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A Remedy for Fear and Anxiety Is Here!

Relief for fear and anxiety

Mindfulness Meditation

by Cathy Neville, LPC, on May 2, 2015.

Fear and Anxiety

Emergency! Disaster! Catastrophe! The alarm bells are sounding in your head and you’re not even sure why. You’re tense and jumpy. All you know is that something is wrong. Something says run. Something says fight…again.You’ve had more than enough. How can you make anxiety subside and retreat? If you’ve reached a point where intrusive, anxious thoughts are getting in the way of your life and relationships, try mindfulness meditation as a way to help silence the alarms.

What is Mindfulness?

Mindfulness is the practice or habit of being present. Learning how to remain “here and now” is the objective. Being present helps you notice and observe the thoughts and feelings that support disturbing emotions, without needing to respond. Mindfulness meditation teaches you to disconnect from negative thought patterns, become aware your bodily responses and refocus on the present moment. This practice has an extremely beneficial impact on anxiety.

Consider the following ways mindfulness meditation soothes and alleviates worry, fear, and your anxious “high alert” condition:

1. Mindful meditation allows you to watch and pay attention instead of worry and panic.

The wandering, fast and furious thoughts typical of an anxious mind are brought under control through moment-by-moment awareness.

This method keeps your attention focused on observation of thought as it comes. Essentially, mindfulness meditation lets anxiety have its way. You become aware of anxious feelings rather than hide from them.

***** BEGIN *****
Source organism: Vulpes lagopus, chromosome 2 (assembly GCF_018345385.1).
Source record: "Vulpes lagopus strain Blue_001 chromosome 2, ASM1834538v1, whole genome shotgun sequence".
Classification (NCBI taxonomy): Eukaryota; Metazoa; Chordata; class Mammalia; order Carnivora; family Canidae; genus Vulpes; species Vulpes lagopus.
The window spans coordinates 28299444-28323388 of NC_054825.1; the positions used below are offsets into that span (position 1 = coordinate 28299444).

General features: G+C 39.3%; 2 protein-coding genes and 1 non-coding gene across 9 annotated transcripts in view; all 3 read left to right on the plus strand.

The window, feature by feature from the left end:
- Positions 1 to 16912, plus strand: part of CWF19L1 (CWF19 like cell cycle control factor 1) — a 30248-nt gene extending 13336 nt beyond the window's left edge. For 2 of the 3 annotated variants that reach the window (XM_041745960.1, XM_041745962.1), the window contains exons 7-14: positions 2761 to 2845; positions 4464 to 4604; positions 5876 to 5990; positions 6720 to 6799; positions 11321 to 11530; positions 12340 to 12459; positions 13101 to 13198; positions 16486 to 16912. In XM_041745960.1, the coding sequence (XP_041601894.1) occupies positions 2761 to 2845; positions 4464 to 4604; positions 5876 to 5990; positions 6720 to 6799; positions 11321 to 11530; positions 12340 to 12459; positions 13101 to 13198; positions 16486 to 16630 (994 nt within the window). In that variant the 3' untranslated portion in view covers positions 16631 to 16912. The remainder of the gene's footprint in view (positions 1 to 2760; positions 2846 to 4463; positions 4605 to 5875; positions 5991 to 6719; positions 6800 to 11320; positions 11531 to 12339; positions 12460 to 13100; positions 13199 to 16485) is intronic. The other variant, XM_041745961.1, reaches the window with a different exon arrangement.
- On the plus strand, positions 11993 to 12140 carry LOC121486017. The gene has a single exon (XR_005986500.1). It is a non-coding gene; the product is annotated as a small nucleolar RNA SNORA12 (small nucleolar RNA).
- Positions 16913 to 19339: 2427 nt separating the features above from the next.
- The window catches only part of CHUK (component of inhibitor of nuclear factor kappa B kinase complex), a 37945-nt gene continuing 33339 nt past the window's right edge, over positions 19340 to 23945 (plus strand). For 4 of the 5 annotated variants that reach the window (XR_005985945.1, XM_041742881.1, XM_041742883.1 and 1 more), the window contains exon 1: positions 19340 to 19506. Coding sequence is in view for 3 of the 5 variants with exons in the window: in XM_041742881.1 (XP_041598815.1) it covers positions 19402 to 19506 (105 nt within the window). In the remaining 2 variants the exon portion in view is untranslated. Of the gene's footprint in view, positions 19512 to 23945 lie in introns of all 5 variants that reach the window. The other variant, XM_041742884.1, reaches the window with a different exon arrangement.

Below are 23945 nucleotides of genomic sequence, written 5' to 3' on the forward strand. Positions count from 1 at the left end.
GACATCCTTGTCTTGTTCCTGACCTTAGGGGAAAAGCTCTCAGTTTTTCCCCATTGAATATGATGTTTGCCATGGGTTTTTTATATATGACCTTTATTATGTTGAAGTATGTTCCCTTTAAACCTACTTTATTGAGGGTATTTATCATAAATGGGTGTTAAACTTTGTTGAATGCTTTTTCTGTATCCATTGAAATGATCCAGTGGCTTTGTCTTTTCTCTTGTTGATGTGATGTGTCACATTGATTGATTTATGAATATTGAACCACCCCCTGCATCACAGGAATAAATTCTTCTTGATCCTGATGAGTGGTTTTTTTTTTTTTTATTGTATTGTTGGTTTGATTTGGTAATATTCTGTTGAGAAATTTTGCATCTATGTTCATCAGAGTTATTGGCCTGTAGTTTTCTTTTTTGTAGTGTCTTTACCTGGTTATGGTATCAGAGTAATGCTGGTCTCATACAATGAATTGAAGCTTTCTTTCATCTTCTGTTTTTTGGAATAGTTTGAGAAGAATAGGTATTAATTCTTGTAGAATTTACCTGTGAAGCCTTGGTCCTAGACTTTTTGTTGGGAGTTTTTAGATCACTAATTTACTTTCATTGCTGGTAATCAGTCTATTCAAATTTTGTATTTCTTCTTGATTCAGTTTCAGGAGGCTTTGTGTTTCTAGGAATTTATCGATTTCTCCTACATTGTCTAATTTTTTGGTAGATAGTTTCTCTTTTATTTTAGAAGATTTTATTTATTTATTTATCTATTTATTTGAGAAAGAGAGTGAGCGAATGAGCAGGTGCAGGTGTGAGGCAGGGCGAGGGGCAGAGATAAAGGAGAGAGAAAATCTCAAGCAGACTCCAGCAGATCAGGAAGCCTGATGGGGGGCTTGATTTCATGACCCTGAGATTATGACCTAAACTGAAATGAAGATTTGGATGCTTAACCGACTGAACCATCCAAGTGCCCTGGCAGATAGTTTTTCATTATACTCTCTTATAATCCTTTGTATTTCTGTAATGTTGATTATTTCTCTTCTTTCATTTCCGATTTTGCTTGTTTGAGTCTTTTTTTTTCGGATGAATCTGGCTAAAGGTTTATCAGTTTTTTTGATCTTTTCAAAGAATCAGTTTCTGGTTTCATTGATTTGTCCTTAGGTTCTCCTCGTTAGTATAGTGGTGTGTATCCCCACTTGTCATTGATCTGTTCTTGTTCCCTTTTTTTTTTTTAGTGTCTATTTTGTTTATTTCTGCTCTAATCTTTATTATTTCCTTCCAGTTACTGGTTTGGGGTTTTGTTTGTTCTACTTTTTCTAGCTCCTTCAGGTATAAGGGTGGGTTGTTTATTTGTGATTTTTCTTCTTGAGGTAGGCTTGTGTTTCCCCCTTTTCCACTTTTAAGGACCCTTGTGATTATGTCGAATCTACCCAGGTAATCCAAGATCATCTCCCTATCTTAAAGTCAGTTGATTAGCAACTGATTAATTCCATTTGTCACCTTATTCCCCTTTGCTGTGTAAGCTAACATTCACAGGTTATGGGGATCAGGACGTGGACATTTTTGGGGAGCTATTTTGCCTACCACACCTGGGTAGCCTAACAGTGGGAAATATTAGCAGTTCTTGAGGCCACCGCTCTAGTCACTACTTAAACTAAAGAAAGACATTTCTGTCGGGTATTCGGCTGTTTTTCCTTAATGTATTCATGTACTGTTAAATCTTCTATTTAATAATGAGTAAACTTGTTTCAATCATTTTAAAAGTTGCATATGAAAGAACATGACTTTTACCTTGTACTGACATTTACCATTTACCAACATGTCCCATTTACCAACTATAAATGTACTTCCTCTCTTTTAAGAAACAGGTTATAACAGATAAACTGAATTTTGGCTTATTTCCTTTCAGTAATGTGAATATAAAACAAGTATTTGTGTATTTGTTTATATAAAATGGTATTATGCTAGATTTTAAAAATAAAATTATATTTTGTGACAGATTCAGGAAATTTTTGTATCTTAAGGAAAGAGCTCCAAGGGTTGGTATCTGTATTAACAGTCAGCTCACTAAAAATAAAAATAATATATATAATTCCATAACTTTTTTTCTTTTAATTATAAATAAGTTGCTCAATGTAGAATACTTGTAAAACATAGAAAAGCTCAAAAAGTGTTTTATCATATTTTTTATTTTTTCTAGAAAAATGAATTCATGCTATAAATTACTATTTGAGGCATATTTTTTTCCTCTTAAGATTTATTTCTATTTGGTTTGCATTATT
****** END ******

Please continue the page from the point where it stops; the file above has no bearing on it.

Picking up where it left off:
Seeing anxiety and feeling it doesn’t mean you must engage it or control it. It doesn’t mean avoiding it either. In a mindful state, you remain in your body, aimed only in the moment. Your breathing is steady and controlled.

Each moment happens naturally. You do not attempt to change it or affect it. You are simply aware. No breath, physical impression or emotion is given less than your undivided attention.

2. Mindfulness soothes the need to overthink.

While you are in a present, observant mental state, stressors are less likely to become anxious episodes.

Mental space once reserved for worry is no longer filled with countless things, people or events you cannot control in the future or past.

People with general anxiety disorder (GAD) seem to be particularly benefitted by mindfulness meditation. Sufferers of the disorder deal with persistent and unmanageable worries, sleeplessness and irritability.

Studies like that of Dr. Elizabeth Hoge, a well-respected psychiatrist at the Center for Anxiety and Traumatic Stress Disorders at Massachusetts General Hospital and assistant professor of psychiatry at Harvard Medical School, reveals that therapies incorporating mindfulness meditation help reduce anxiety beyond the improvements shown in groups which employed other stress management techniques.

3. Mindfulness meditation helps recognize the truth.

Mindfulness helps you face fears by acknowledging it for what truly is, exactly as it is. You can better determine whether they are productive answers to real problems, or the result of unrealistic thinking.

Without the distress and reaction of “fight or flight,” the reasons for your anxiety can be determined accurate or untrue.

Recent research supports this idea. In the British Journal of Clinical, researchers at the Bergen in Norway published a review of how effective mindfulness-based therapy (MBT) is on anxiety. Nineteen studies were included. The research revealed that when therapeutic interventions focused on developing a new relationship with “distressing thoughts, feelings and behavioral impulses” rather than replacing or controlling symptoms, less distress occurred. Basically, MBT shapes a new perspective of anxiety. You can observe the perceived threats and fight or flight responses rather than become absorbed in them.

From a state of present consciousness, mindfulness meditation allows you to see things more clearly and become better at letting fear go.  Good news, don’t you think?